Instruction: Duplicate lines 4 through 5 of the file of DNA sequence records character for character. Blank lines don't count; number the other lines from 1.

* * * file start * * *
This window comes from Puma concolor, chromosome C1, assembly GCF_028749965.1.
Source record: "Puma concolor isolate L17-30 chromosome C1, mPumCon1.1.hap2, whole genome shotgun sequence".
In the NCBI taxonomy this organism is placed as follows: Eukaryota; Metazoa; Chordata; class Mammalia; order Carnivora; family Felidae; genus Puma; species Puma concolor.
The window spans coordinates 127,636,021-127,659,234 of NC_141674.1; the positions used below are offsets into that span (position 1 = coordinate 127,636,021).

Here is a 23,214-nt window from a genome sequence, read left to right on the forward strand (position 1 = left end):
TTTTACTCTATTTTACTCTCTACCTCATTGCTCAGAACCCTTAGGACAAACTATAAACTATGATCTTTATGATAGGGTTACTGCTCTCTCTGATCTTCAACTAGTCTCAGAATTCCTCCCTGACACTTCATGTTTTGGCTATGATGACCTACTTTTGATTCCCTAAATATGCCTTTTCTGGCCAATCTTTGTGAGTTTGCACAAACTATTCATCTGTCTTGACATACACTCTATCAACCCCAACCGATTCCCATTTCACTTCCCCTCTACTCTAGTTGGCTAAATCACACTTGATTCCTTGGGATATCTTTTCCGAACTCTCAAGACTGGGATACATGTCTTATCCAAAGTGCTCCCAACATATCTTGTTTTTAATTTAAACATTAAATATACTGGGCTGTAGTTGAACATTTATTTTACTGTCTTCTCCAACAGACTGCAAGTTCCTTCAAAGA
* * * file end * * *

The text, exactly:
The window spans coordinates 127,636,021-127,659,234 of NC_141674.1; the positions used below are offsets into that span (position 1 = coordinate 127,636,021).

Here is a 23,214-nt window from a genome sequence, read left to right on the forward strand (position 1 = left end):